Today's decision follows an agreement in principle reached earlier in December by the U.S. Fish and Wildlife Service (FWS), the Environmental Protection Agency (EPA) and ConocoPhillips confirming that the construction of the pipeline and bridge is acceptable to the federal agencies so long as the permit application included engineering changes and mitigation proposed by the company based on consultations with the resource agencies. The company has also agreed to allow other companies that develop leases in the NPR-A to use the same crossing, rather than seek approval for additional channel crossings in the area.
This approach will reduce the environmental impacts associated with development of existing and future leases in the NPR-A west of the Colville River. The agreement came as a result of a request by the Army Corps that FWS and the EPA evaluate the environmental impacts associated with the company's revised project.
Hayes also announced today the designation of four distinguished members of the state, local, tribal and NGO communities in Alaska as liaisons to the Interagency Working Group on Coordination of Domestic Energy Development and Permitting in Alaska (Working Group) that was established by Presidential Executive Order on July 12, 2011. The Executive Order requested the identification of individuals with whom the Working Group would consult to facilitate coordination on energy permitting maters.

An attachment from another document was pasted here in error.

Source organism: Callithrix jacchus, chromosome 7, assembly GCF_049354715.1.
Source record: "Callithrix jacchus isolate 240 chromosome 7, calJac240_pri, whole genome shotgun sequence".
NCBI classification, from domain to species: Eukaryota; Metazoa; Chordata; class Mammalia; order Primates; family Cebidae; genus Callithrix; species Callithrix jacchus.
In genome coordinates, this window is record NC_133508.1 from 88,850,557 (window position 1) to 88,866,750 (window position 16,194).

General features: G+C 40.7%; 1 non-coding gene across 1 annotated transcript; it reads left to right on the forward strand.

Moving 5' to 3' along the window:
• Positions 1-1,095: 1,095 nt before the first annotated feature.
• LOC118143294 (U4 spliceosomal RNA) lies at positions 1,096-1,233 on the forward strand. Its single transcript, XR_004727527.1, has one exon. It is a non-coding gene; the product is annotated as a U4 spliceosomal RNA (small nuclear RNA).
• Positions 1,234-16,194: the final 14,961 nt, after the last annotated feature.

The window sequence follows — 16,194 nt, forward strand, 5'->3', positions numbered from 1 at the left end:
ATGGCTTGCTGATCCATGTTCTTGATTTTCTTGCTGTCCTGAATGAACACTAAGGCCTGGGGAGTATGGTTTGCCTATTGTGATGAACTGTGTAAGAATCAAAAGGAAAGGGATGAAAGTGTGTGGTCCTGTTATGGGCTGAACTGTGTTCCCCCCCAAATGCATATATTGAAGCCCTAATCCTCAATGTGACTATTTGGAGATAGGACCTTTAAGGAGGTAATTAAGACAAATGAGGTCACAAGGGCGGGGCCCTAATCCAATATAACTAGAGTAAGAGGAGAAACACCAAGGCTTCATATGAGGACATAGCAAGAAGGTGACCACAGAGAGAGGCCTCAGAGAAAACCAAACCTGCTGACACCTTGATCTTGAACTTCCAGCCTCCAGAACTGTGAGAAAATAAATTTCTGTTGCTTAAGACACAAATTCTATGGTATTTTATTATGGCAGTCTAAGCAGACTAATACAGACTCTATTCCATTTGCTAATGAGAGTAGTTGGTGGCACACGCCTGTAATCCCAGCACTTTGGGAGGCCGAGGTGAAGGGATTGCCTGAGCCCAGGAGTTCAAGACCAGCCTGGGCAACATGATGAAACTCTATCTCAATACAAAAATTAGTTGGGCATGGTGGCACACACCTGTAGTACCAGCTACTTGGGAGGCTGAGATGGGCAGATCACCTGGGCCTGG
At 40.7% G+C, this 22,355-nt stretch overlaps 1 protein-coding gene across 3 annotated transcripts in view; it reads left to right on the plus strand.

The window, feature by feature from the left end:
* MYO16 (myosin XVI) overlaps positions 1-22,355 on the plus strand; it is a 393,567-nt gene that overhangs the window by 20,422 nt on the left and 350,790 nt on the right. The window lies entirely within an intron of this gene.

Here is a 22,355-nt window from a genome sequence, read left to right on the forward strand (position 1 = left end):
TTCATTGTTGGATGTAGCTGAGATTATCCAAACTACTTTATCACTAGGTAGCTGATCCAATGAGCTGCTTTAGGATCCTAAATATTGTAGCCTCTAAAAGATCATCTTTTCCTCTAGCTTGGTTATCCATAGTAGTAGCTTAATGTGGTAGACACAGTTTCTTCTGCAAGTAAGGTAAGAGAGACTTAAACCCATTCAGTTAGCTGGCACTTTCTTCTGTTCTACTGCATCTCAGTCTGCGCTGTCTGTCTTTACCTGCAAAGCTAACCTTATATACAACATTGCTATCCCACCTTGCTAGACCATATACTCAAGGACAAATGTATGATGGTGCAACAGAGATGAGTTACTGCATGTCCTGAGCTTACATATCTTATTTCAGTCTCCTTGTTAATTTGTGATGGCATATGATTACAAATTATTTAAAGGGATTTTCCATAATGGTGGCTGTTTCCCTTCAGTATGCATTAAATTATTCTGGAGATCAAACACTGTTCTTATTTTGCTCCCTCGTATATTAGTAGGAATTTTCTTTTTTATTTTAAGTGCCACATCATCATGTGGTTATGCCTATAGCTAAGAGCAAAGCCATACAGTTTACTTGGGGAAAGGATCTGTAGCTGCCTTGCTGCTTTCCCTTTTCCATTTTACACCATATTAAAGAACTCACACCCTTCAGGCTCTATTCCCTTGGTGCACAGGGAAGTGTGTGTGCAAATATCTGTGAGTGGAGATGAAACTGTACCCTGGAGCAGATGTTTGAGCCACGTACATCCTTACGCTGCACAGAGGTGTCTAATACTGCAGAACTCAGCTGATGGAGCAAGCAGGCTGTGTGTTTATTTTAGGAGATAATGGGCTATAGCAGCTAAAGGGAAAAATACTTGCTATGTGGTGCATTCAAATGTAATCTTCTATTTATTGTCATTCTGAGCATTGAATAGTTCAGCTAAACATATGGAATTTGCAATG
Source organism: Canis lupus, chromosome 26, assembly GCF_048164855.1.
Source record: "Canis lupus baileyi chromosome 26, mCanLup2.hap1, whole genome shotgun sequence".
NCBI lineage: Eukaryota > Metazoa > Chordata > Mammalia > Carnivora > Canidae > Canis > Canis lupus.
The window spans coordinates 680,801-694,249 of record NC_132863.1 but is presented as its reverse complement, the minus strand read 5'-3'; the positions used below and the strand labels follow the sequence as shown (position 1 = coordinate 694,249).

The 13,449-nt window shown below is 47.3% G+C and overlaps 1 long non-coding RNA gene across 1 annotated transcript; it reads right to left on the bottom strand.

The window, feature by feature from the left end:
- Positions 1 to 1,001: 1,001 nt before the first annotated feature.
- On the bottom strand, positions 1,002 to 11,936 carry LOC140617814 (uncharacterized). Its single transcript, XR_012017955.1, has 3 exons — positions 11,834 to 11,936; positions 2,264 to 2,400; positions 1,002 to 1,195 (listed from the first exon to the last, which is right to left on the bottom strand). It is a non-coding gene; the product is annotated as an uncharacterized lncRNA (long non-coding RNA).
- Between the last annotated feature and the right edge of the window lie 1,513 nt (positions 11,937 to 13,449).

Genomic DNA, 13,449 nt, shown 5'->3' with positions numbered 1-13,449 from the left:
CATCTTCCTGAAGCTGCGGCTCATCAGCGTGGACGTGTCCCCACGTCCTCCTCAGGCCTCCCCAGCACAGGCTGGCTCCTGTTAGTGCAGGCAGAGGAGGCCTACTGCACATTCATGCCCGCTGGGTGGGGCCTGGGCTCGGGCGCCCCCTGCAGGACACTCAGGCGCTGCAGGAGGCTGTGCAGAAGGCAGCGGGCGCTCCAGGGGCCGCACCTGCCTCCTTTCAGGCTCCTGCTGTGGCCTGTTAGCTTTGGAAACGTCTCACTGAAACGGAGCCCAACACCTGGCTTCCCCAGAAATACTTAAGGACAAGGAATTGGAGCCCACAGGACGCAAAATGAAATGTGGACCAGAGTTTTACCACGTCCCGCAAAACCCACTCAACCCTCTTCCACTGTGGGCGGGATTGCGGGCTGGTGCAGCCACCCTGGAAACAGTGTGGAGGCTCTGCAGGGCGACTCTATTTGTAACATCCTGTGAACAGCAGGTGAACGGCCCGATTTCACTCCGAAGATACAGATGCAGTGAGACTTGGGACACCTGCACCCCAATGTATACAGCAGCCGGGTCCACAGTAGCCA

The four liaisons include:
Ed Fogels, Deputy Commissioner of the Alaska Department of Natural Resources, who will serve as the Alaska state government liaison;
Kathy Wasserman, Executive Director of the Alaska Municipal League, who will serve as the local government liaison;
Eric Myers, Policy Director for Audubon Alaska, who will serve as the NGO community liaison; and
Ralph Andersen, Chief Executive Officer of the Bristol Bay Native Association, who will serve as the Alaska Native community liaison.
The Working Group, which is chaired by Deputy Secretary Hayes, is coordinating federal efforts to develop and permit responsible offshore and onshore energy resources and associated infrastructure in Alaska. Senior Advisor to the Secretary of the Department of the Interior Kim Elton has been designated as the primary point of contact to facilitate communications between Alaskans and the Working Group, and will work closely with the newly-named liaisons.
The National Petroleum Reserve-Alaska is a 22.6 million acre area managed by the Department of the Interior's Bureau of Land Management. The NPR-A is an important resource for domestic oil development. Estimates indicate that the NPR-A contains more than one billion barrels of technically recoverable oil.
Earlier this year, the President announced that the Department of the Interior will hold annual lease sales in the NPR-A. The most recent sale took place on Dec. 7.